Most dictionaries define epicure as “a person who enjoys and/or seeks out fine food and drink.” That doesn’t mean, however, you won’t like Epicure Café if you don’t have a sophisticated palate. This self-proclaimed “bistro-style” restaurant is located smack dab in the middle of River Oaks, and as you might expect, attracts a primarily well-coiffed, money clientele. Its consistently friendly service and approachable as well as appetizing menu, however, means even those who consider themselves to have more pedestrian taste in food will be pleased.

Although Epicure Café is open later in the evening on Friday and Saturday, its atmosphere is most vibrant in the daytime. In the early hours, dogwalkers and eager shoppers stop by for a cappuccino and croissant, and as the morning progresses, patrons linger over more substantial breakfasts. At last count, the Café offered more than 15 different types of omelettes, most of which in name and in design reflect various ethnic metropolitan cuisines. Of particular note is the Viennese omelette, a light mixture of fluffy eggs, fresh spinach, tomatoes, and goat cheese, and the Acapulco omelette, a more stick-to-your-ribs collaboration between yolky ova, swiss cheese, sausage, and jalapeno peppers. If you like sandwiches for your matutinal meal, I suggest you order croque monsieur, grilled ham and cheese on toast topped with two sunny fried eggs. Breakfast at Epicure Café also has a sweet side in the form of French toast (available with strawberries) and a voluminous fruit plate, though I suggest you look to Epicure’s lemon tart, apricot linzer cookies, or strawberry napoleon to satisfy any sweet cravings.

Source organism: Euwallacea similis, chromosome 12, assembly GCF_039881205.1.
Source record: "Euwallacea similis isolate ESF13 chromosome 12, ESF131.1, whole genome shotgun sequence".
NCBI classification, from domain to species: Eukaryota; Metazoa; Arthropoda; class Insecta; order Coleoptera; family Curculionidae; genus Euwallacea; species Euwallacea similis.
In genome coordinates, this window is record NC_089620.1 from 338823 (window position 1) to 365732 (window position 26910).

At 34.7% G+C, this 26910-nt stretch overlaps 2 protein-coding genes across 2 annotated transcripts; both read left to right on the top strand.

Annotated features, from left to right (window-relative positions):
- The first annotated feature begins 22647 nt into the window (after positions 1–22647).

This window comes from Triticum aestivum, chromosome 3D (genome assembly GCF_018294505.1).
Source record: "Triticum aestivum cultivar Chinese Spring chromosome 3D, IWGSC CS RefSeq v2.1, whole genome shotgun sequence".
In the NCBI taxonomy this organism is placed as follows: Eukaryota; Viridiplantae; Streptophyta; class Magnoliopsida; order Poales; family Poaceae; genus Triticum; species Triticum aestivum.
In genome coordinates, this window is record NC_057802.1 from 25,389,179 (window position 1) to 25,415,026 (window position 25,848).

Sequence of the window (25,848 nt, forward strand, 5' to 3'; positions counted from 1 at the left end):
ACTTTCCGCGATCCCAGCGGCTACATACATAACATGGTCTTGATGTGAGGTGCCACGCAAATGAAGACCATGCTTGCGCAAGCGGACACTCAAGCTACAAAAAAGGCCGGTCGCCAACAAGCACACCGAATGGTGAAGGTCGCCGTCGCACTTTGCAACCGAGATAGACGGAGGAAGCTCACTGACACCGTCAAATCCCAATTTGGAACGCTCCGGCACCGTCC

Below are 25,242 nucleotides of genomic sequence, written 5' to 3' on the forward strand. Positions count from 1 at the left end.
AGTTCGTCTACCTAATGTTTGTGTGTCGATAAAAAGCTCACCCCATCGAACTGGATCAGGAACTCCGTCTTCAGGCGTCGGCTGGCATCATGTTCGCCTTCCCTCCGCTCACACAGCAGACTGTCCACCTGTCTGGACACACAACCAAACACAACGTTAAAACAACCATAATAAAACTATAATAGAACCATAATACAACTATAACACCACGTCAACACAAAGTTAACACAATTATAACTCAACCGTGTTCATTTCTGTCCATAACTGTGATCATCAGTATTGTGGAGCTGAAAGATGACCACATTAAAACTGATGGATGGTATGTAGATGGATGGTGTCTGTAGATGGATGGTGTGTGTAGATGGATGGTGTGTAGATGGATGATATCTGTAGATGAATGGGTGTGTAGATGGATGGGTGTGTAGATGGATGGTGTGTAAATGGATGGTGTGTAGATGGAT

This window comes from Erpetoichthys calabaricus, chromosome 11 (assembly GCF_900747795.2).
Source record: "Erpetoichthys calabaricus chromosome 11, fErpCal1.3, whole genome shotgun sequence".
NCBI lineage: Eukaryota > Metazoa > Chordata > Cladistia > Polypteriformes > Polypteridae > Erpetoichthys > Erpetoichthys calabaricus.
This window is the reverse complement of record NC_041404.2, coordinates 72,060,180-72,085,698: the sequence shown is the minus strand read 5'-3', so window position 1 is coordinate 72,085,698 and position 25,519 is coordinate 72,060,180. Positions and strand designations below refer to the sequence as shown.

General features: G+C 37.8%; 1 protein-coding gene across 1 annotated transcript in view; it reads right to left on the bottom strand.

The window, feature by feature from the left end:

Dainty but not fussy sandwiches, salads, pastas, and grilled meats comprise the remainder of the menu and all are perfectly appropriate for lunches, afternoon snacks, and early suppers. Skip the straightforward garden or Greek, or spinach for one of Epicure’s heartier, protein-heavy combination salads such as the “Epicure,” which pairs Caesar salad, fresh fruit, and chicken salad made with almonds, white meat, and a terrific light yogurt dressing, or the “River Oaks,” with chicken salad, an (entire!) sliced avocado, and tuna salad with walnuts and celery. During “cold” Houston winters, I like Epicure Café’s hot panini, especially the eggplant with goat cheese or the prosciutto with provolone (both of which are made feistier via a touch of tangy olive tapenade). Otherwise, it’s the brie and avocado on a croissant or the grilled chicken salad club sandwich that I crave.

Epicure’s dinner selections ran the gamut from chicken coconut curry to turkey lasagna and the collection overall seems incongruous with the rest of the menu. If, however, you are in the mood for something more substantial than a sandwich then go for the shrimp penne pasta as better Indian and Thai food can be found elsewhere.

These so-so entrée options and rather effete evening atmosphere are reasons to visit Epicure Café primarily between noon and five for a slice of cake or sandwich.

Epicure Cafe
2005 W Gray St Houston, TX 77019

Joanna O'Leary


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